Isn't that precisely what killed the Ares heavy lift rockets?
              • ARES was killed because it was too expensive. It was supposed to be built using off the shelf shuttle parts, but wound up being a completely new rocket. It was so heavy that they would have needed to get new crawler transporters, rebuild the launch platforms and the crawler pathways leading to them. The rocket could barely fit inside the Vehicle Assembly Building. The chosen engines had nozzles that would have melted in the predicted thermal environment. It's costs were spiralling out of control. That
            • by khallow (566160)

              Chemical rockets are a dead end. They will never be able to put large amounts of supplies into orbit and will never be fast enough of interplanetary distances to be practical as anything more than an interesting diversion.

              Chemical rockets already have proven you wrong here. My view is that you have the two technologies switched around. It'll be a long time, if ever, that nuclear propulsion is permitted to lift payload out of Earth's gravity well. I think there will be many decades of successful in-space operation of nuclear propulsion before it'll be allowed in that critical role. By the time, nuclear propulsion is allowed, it might not even be necessary (with, for example, launch structures like space tethers or launch loop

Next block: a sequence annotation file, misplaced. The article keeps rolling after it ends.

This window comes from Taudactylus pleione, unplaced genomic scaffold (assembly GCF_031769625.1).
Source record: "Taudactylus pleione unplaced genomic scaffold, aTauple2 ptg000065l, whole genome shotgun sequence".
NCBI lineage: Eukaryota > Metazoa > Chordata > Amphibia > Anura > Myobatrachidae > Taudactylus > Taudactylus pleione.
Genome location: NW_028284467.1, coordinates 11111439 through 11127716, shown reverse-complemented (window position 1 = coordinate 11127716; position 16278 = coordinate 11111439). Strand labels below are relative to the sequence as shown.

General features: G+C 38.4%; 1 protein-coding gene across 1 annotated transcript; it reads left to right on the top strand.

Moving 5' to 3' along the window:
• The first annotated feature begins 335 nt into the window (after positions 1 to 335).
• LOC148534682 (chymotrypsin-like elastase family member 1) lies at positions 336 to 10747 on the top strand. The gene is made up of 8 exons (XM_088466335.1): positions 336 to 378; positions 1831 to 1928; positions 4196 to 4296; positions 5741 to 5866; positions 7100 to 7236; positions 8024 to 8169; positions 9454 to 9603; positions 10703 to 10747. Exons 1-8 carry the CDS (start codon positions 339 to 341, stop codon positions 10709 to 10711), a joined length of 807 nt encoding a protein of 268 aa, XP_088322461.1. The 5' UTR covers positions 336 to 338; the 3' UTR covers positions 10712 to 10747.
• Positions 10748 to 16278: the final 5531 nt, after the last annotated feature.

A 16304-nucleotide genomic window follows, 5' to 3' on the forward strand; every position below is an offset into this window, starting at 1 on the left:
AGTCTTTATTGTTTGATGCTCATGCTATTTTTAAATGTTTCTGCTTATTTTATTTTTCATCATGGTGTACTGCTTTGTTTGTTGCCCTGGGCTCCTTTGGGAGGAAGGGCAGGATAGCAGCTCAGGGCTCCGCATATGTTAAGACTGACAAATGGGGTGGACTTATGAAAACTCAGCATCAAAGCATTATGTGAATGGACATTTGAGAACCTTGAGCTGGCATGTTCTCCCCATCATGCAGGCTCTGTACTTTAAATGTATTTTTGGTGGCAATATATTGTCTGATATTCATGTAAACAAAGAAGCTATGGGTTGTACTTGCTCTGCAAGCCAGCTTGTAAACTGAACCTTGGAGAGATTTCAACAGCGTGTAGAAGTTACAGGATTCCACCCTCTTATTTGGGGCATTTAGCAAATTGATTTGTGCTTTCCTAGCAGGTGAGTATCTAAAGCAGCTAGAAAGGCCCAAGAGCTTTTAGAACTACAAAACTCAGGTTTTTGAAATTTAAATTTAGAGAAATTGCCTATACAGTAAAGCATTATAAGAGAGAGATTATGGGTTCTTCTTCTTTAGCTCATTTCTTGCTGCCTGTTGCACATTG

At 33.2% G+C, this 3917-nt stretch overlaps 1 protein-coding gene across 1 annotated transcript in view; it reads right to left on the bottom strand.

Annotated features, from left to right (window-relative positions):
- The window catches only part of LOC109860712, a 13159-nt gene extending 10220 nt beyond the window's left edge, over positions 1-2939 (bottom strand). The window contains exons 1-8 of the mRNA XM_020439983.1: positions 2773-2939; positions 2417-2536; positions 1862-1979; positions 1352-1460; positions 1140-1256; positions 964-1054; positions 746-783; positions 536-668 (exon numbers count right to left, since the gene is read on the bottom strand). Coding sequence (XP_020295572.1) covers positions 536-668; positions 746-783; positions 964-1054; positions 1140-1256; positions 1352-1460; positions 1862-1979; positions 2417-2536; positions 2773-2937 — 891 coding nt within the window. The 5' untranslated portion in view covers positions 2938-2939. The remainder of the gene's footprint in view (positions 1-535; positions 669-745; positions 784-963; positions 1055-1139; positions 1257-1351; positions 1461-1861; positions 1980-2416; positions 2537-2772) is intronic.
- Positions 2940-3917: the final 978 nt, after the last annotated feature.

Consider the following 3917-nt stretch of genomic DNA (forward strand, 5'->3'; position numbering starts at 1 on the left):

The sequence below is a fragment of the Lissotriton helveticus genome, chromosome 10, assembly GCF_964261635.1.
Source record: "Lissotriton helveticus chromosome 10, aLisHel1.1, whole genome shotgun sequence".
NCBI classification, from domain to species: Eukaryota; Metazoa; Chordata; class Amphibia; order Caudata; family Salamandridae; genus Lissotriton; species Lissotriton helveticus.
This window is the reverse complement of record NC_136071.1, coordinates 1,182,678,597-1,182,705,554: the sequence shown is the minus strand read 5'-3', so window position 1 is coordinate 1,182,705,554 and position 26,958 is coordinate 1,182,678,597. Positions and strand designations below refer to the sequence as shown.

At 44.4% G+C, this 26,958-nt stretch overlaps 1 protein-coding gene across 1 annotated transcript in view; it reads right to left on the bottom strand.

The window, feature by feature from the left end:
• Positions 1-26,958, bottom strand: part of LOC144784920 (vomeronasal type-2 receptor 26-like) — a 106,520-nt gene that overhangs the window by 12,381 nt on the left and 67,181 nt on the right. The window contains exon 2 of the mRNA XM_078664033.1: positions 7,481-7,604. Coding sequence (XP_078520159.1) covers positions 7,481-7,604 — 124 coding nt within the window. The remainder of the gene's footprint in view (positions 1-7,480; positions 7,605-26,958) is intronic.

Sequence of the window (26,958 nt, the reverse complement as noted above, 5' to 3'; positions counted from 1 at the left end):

• They reused the name to help people forget that the other one ever happened.

        Or rather, to help people forget that the other one, which didn't actually happen, was ever planned.

    • by Loadmaster (720754) on Tuesday March 22, 2011 @02:35PM (#35576794) Homepage

      Project Orion will never be revived. However, use of nuclear power may still live in VASIMR technology. The prototype is supposed to go up this year but we'll see. If it works as planned it's a game changer for in-space travel. Unlike most revolutionary technology companies Ad Astra is actually helmed by an ex-astronaut with an actual Ph.D. VASIMR technology comes from Dr. Franklin Chang Diaz's MIT thesis.

      It is a huge year for SpaceX, Ad Astra, and spaceflight in general this year.

      http://www.theregister.co.uk/2011/03/10/ad_astra_nasa_vf200_announcement/ [theregister.co.uk]

      • by lysdexia (897)

        The Ad Astra Rocket Company, headed by Dr Franklin Chang Díaz. has already built an experimental prototype version of its Variable Specific Impulse Magnetoplasma Rocket (VASIMR)

        Did Robert A. Heinlein's ghost ghost write that article? :-)